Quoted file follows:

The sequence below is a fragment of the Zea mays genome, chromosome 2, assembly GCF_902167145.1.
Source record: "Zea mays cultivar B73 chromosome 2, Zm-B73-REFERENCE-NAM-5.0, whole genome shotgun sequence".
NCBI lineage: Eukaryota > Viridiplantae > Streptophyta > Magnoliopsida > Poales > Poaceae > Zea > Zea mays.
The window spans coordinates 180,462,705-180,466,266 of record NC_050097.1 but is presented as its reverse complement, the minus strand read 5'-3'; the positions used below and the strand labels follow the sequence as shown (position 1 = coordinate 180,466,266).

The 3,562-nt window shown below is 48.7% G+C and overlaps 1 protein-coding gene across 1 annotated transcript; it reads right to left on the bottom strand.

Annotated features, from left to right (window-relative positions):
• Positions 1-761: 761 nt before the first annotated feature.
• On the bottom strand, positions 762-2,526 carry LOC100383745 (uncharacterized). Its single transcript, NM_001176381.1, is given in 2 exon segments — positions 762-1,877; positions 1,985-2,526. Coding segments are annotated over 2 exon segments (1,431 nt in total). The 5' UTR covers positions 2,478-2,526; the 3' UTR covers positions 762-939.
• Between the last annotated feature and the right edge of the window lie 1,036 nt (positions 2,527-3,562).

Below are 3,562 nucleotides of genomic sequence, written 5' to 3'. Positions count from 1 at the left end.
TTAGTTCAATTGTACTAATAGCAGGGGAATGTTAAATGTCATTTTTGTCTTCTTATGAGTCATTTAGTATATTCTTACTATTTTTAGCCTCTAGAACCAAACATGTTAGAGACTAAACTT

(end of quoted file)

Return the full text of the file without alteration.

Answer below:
The sequence below is a fragment of the Zea mays genome, chromosome 2, assembly GCF_902167145.1.
Source record: "Zea mays cultivar B73 chromosome 2, Zm-B73-REFERENCE-NAM-5.0, whole genome shotgun sequence".
NCBI lineage: Eukaryota > Viridiplantae > Streptophyta > Magnoliopsida > Poales > Poaceae > Zea > Zea mays.
The window spans coordinates 180,462,705-180,466,266 of record NC_050097.1 but is presented as its reverse complement, the minus strand read 5'-3'; the positions used below and the strand labels follow the sequence as shown (position 1 = coordinate 180,466,266).

The 3,562-nt window shown below is 48.7% G+C and overlaps 1 protein-coding gene across 1 annotated transcript; it reads right to left on the bottom strand.

Annotated features, from left to right (window-relative positions):
• Positions 1-761: 761 nt before the first annotated feature.
• On the bottom strand, positions 762-2,526 carry LOC100383745 (uncharacterized). Its single transcript, NM_001176381.1, is given in 2 exon segments — positions 762-1,877; positions 1,985-2,526. Coding segments are annotated over 2 exon segments (1,431 nt in total). The 5' UTR covers positions 2,478-2,526; the 3' UTR covers positions 762-939.
• Between the last annotated feature and the right edge of the window lie 1,036 nt (positions 2,527-3,562).

Below are 3,562 nucleotides of genomic sequence, written 5' to 3'. Positions count from 1 at the left end.
TTAGTTCAATTGTACTAATAGCAGGGGAATGTTAAATGTCATTTTTGTCTTCTTATGAGTCATTTAGTATATTCTTACTATTTTTAGCCTCTAGAACCAAACATGTTAGAGACTAAACTT